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ACRL Framework for Information Literacy for Higher Education (UNH Manchester Library): Scholarship as Conversation


Scholarship as Conversation

Communities of scholars, researchers, or professionals engage in sustained discourse with new insights and discoveries occurring over time as a result of varied perspectives and interpretations.

This Frame, the Library, and Our Learning Outcomes

Research in scholarly and professional fields is a discursive practice in which ideas are formulated, debated, and weighed against one another over extended periods of time. Instead of seeking discrete answers to complex problems, experts understand that a given issue may be characterized by several competing perspectives as part of an ongoing conversation in which information users and creators come together and negotiate meaning. Experts understand that, while some topics have established answers through this process, a query may not have a single uncontested answer. Experts are therefore inclined to seek out many perspectives, not merely the ones with which they are familiar. These perspectives might be in their own discipline or profession or may be in other fields. While novice learners and experts at all levels can take part in the conversation, established power and authority structures may influence their ability to participate and can privilege certain voices and information. Developing familiarity with the sources of evidence, methods, and modes of discourse in the field assists novice learners to enter the conversation. New forms of scholarly and research conversations provide more avenues in which a wide variety of individuals may have a voice in the conversation. Providing attribution to relevant previous research is also an obligation of participation in the conversation. It enables the conversation to move forward and strengthens one’s voice in the conversation.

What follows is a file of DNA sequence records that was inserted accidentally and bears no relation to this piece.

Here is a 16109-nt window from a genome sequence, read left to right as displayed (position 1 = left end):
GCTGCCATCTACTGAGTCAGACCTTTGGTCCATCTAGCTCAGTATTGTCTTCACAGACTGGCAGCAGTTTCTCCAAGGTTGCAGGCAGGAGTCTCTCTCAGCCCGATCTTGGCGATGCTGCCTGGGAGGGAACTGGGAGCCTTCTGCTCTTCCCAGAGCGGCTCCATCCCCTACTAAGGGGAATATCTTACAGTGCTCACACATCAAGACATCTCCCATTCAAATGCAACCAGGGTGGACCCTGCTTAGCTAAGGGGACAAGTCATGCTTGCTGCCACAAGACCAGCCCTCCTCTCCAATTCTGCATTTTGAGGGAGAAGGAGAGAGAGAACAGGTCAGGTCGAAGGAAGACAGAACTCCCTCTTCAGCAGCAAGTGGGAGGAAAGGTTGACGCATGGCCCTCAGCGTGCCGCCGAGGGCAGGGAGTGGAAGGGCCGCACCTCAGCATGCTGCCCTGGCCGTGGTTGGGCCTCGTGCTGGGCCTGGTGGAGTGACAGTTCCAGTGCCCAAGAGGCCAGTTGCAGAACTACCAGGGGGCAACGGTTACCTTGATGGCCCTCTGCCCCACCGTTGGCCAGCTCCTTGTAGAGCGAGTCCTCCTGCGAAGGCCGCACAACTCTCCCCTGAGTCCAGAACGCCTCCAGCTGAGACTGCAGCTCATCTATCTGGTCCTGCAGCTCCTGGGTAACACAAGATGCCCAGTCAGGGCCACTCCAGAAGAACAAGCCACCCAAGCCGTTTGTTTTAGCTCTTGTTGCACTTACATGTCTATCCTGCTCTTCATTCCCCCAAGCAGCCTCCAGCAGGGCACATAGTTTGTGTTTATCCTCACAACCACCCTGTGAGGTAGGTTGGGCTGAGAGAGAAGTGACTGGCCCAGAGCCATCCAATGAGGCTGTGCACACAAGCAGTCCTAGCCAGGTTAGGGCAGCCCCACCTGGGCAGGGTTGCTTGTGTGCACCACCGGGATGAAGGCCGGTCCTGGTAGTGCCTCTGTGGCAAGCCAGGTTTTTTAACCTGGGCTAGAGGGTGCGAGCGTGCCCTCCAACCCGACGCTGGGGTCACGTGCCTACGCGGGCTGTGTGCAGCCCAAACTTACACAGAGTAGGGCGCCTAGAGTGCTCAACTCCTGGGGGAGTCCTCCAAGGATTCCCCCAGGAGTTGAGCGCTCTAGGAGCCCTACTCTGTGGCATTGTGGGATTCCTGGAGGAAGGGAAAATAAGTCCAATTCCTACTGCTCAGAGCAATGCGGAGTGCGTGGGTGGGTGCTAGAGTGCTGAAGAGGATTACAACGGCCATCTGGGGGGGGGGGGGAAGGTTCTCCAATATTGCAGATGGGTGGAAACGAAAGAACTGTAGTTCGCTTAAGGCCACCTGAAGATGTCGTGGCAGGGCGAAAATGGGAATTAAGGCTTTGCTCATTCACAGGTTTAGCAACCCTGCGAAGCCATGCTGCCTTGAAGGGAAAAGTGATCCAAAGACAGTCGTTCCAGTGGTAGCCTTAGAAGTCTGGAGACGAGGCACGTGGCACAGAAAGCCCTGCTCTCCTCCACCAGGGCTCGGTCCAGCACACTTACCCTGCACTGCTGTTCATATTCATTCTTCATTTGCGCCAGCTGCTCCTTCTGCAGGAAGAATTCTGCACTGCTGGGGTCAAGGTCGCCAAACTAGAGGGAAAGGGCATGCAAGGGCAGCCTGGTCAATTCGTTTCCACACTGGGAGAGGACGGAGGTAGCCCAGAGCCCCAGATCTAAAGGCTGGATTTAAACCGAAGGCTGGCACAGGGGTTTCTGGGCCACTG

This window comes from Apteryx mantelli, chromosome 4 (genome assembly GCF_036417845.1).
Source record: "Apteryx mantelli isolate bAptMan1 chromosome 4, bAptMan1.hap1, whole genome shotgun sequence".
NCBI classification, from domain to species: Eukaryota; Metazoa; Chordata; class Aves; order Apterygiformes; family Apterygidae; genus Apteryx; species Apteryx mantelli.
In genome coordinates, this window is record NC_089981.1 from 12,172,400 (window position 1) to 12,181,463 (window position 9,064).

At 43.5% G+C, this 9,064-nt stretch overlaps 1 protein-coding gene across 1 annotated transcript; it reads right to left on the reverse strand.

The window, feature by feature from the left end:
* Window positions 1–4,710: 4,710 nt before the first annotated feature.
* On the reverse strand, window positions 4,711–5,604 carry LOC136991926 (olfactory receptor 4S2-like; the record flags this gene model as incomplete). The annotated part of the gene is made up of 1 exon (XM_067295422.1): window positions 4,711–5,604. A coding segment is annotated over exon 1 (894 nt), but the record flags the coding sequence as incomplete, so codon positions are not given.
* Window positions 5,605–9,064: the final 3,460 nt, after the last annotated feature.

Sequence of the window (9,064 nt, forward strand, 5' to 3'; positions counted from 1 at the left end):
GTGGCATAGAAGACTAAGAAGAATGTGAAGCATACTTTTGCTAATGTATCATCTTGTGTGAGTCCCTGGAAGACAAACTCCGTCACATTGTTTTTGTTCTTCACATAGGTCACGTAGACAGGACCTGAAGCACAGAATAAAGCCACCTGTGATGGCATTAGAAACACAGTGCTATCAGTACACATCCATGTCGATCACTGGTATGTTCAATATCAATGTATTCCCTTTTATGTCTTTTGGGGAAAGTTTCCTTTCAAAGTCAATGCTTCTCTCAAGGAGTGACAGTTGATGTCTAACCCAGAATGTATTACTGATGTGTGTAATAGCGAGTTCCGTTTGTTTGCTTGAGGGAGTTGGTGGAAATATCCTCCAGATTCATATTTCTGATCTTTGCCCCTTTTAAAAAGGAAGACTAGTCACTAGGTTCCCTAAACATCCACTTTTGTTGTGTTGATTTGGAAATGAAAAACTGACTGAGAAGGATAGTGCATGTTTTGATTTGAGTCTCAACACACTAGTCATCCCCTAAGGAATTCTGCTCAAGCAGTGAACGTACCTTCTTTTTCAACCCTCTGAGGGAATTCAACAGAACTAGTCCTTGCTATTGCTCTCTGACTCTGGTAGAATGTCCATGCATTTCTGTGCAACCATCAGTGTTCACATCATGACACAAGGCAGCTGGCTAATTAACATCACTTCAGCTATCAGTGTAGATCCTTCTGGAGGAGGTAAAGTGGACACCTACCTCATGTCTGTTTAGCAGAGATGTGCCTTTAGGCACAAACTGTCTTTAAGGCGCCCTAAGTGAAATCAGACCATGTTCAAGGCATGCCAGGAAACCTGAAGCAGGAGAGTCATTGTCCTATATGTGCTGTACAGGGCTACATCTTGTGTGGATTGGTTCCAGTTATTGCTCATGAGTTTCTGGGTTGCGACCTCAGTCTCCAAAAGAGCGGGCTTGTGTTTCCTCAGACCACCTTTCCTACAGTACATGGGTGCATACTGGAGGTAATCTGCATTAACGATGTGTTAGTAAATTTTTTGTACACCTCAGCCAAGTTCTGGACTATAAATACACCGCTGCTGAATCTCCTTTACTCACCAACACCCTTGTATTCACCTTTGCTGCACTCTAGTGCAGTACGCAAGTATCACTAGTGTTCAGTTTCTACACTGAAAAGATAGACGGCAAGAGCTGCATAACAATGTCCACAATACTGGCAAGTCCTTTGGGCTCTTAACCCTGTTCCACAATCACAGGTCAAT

Knowledge Practices

Learners who are developing their information literate abilities

  • cite the contributing work of others in their own information production;

  • contribute to scholarly conversation at an appropriate level, such as local online community, guided discussion, undergraduate research journal, conference presentation/poster session;

  • identify barriers to entering scholarly conversation via various venues;

  • critically evaluate contributions made by others in participatory information environments;

  • identify the contribution that particular articles, books, and other scholarly pieces make to disciplinary knowledge;

  • summarize the changes in scholarly perspective over time on a particular topic within a specific discipline;

  • recognize that a given scholarly work may not represent the only or even the majority perspective on the issue.


Learners who are developing their information literate abilities

  • recognize they are often entering into an ongoing scholarly conversation and not a finished conversation;

  • seek out conversations taking place in their research area;

  • see themselves as contributors to scholarship rather than only consumers of it;

  • recognize that scholarly conversations take place in various venues;

  • suspend judgment on the value of a particular piece of scholarship until the larger context for the scholarly conversation is better understood;

  • understand the responsibility that comes with entering the conversation through participatory channels;

  • value user-generated content and evaluate contributions made by others;

  • recognize that systems privilege authorities and that not having a fluency in the language and process of a discipline disempowers their ability to participate and engage.